Rare storm called 'Medicane' bearing down on Greece

By Sommer Brokaw

Sept. 28 (UPI) -- An infrequent type of storm known as a "Medicane" -- because of its hurricane-like features and impact on the Mediterranean -- is on track for Greece and Turkey this weekend, forecasters said.

The storm in the south Ionian Sea early Friday was headed due north, according to Severe Weather Europe, but it's expected to take a sharp east-northeast turn Friday evening and move toward Greece early Saturday.


"It will then continue across southern Greece and effect both Peloponnese and Crete island with extremely severe winds and storms with flash floods threat," Severe Weather Europe said. "Medicane will be then traveling across Aegean sea on Sunday and make landfall in western Turkey."

"High risk for extreme rainfall amounts remains in place," it added, forecasting 10 to 20 inches of rain in some areas and nearly 30 in the eastern Peloponnese.

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Peak wind gusts as strong as 93 mph, Category 1 hurricane strength, are forecast along the Medicane's track.

Greece is preparing for the storm threat, having already seen gale-force winds of more than 60 mph. Ferries remained in port Thursday, cutting off the connection between the Greek islands and the mainland, the Independent reported.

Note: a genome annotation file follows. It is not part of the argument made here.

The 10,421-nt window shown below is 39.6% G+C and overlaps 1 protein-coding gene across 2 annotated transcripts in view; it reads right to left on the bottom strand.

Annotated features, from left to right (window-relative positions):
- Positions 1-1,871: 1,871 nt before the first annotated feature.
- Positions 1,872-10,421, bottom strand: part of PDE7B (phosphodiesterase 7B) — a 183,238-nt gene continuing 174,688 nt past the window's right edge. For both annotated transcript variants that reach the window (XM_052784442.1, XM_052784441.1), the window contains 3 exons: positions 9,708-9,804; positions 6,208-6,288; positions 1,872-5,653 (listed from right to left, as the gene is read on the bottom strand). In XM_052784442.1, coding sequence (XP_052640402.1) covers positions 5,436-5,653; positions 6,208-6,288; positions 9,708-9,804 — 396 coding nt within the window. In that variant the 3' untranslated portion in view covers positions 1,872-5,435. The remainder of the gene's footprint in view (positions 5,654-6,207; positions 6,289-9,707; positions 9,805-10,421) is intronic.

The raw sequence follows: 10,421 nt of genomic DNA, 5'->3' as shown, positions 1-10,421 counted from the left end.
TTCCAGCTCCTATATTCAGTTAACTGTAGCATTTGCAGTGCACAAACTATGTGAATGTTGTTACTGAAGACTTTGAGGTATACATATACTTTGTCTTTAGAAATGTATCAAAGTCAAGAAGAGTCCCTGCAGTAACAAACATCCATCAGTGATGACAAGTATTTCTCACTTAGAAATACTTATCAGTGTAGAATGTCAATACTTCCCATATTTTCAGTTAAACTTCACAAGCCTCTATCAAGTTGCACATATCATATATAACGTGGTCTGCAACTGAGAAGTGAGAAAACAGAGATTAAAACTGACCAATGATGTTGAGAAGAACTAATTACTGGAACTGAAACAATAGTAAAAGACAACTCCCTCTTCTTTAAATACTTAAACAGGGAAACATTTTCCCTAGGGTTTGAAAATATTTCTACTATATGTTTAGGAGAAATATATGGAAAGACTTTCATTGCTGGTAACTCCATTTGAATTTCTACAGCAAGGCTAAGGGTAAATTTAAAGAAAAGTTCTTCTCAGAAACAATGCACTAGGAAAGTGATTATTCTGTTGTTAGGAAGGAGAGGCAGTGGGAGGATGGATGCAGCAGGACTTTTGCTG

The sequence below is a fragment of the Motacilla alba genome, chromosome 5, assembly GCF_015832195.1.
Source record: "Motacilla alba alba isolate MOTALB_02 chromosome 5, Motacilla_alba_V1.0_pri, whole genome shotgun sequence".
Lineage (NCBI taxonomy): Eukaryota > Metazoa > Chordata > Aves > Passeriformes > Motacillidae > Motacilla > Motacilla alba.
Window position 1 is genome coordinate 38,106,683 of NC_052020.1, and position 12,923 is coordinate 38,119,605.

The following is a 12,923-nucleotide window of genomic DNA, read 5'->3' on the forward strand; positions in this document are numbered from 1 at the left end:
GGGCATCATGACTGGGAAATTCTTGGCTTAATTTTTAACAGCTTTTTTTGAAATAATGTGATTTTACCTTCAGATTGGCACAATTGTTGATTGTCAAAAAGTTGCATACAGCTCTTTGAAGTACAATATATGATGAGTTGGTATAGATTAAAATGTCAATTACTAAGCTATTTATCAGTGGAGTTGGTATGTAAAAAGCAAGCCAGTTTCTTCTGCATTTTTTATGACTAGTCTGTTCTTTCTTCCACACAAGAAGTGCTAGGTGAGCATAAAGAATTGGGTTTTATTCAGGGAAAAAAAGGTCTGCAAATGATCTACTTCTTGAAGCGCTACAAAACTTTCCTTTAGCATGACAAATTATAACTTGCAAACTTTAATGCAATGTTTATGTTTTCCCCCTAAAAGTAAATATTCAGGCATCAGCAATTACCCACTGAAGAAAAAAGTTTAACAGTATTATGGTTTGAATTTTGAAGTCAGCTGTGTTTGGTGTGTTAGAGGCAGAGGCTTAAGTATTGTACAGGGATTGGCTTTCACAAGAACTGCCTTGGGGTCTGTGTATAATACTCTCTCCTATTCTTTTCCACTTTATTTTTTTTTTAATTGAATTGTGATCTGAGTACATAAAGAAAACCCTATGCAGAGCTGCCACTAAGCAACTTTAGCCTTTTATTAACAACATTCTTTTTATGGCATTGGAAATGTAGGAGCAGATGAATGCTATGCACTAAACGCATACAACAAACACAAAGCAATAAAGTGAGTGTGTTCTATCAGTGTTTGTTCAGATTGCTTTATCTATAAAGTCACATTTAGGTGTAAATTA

Strong winds have already uprooted trees onto power lines in Athens and the fire department has received 500 calls to remove debris. Schools in Athens also closed Friday and severe weather warnings were issued through Sunday.

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The storm has already caused flash flooding across Tunisia and Libya.

Only about one to two "Medicanes" occur per year, according to a 2011 study, usually during September and October when Mediterranean Sea temperatures are warmest.

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